Aquino’s labor policy failed to resolve job crisis, poverty wages — CTUHR
On this year’s International Labor Day, Labor NGO Center for Trade Union and Human Rights said that the Aquino government’s labor policy and strategy of employment facilitation, labor export and flexibilization failed to resolve job crisis and dragged worker wages to lower levels.
“The Aquino administration hardly acknowledged there is a job crisis and jobless growth. Instead they insist on job mismatch and try to resolve unemployment by facilitating employment through job fairs during labor days and by promoting labor export. But after almost five years of implementing (Philippine Labor and Employment Program) PLEP through employment facilitation and labor flexibility, joblessness and near-joblessness remain widespread despite the steady growth in the economy,” Daisy Arago, Executive Director of CTUHR said.
The group emphasized that even as the recent survey of SWS showed that the number of unemployed decreased by over 3 million, unemployment rate in the country is still very high compared to neighboring countries.
On April 30, Social Weather Station latest survey reported a big dip in unemployment rate from 27 percent to 19.1 percent slashing the number of unemployed by more than 3 million. Government statistics has a more conservative estimate with unemployment rate at 6.8 percent. This however, is still significantly higher compared to Malaysia, Vietnam, and Singapore whose unemployment rates are at 2.7 percent, 2.1 percent and 1.9 percent respectively.
The group also noted that based on Bureau of Labor and Employment Statistics review of 2014, majority of the 1 million jobs generated last year were part time employment while seven out of 10 of these new jobs employed either own-account (self-employed) or unpaid family workers.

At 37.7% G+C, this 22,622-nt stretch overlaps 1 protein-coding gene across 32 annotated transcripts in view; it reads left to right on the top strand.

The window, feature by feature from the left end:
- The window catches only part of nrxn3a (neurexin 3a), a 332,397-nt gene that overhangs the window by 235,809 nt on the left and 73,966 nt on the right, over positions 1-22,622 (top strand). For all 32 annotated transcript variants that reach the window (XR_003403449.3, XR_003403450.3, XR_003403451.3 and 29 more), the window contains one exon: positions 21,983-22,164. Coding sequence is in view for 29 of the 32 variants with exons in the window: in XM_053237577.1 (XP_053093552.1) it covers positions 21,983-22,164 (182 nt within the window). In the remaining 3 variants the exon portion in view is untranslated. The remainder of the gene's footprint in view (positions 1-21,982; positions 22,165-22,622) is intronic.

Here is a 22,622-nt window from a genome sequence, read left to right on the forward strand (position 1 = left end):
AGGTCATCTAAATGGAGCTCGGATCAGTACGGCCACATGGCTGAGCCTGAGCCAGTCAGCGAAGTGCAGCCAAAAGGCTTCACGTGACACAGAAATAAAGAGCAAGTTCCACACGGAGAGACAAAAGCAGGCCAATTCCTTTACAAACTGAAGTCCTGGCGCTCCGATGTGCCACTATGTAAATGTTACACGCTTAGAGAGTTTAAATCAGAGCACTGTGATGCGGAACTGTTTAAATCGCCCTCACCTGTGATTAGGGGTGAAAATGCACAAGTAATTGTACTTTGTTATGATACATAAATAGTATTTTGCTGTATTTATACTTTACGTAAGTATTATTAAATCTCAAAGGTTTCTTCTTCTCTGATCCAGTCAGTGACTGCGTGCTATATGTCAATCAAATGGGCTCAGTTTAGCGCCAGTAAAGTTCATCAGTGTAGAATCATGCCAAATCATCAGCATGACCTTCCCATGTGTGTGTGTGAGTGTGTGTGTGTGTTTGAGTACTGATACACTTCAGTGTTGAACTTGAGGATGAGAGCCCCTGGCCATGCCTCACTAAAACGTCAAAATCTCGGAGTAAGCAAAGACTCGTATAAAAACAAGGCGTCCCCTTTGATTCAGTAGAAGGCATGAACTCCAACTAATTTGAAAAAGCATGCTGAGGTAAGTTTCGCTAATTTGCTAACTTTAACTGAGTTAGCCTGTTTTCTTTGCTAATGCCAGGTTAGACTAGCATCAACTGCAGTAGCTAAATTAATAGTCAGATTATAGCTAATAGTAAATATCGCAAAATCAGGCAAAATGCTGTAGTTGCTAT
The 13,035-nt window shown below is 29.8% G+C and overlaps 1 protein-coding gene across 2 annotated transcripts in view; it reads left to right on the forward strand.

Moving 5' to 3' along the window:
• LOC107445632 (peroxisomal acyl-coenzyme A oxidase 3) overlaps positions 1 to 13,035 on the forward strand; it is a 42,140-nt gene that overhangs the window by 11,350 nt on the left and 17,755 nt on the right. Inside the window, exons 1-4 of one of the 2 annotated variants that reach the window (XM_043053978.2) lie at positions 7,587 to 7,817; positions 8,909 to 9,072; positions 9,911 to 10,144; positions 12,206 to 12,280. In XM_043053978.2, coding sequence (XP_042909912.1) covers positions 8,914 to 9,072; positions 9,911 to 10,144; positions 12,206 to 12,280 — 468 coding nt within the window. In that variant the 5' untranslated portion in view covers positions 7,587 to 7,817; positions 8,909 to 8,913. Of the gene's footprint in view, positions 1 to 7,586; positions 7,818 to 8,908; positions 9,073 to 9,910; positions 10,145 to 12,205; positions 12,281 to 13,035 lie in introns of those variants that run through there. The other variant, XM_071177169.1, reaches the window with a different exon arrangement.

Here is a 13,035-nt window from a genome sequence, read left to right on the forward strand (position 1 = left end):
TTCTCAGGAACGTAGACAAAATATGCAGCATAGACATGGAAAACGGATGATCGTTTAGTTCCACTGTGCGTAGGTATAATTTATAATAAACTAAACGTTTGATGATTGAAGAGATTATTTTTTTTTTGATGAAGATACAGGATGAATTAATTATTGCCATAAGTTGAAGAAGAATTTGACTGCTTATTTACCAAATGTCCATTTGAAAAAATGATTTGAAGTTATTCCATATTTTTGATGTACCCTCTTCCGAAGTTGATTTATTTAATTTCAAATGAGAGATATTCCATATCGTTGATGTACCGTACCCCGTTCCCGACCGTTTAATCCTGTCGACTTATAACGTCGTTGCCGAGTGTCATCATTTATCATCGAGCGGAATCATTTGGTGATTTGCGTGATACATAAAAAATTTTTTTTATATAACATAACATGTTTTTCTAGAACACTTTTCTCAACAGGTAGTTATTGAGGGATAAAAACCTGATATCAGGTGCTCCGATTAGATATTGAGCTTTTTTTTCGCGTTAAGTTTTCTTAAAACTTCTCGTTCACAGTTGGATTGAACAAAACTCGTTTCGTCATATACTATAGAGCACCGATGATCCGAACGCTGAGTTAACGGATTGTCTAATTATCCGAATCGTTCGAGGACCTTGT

“Absence of decent jobs in our country has driven many Filipinos abroad in search of jobs and not few them fall prey to human traffickers or abusive employers. This has been well-highlighted by the case of Mary Jane Veloso, who was victimized by drug traffickers in her desperate search for employment in another country,” Arago said.
The group also said the regionalized wage system combined with the two-tier wage system (TTWS) introduced by the DOLE in 2012 is dragging down and will continue to drag wage rates to poverty levels. “The minimum wage in Metro Manila is only 45 percent of the family living wage. Wages have increased nominally with very little, token hikes in the past; real wages are actually decreasing by as much as 21 percent in Eastern Visayas and other regions. When before, minimum wage is based on the right to afford a decent living, the floor wage introduced by the TTWS is based on the poverty threshold,” Arago added.
The group said that the government should do more than just act like a manpower agency if it wants to resolve unemployment. “The absence of decent jobs is rooted to the government’s neoliberal paradigm of supplying only cheap and flexible labor and depending on volatile foreign investments. The government should promote a strong and sustainable local industry if it really wants to deliver decent jobs and living wages to its people,” Arago said.
For reference: Jane Siwa, CTUHR Public Information and Education, +63917.4682829
1 May 2015
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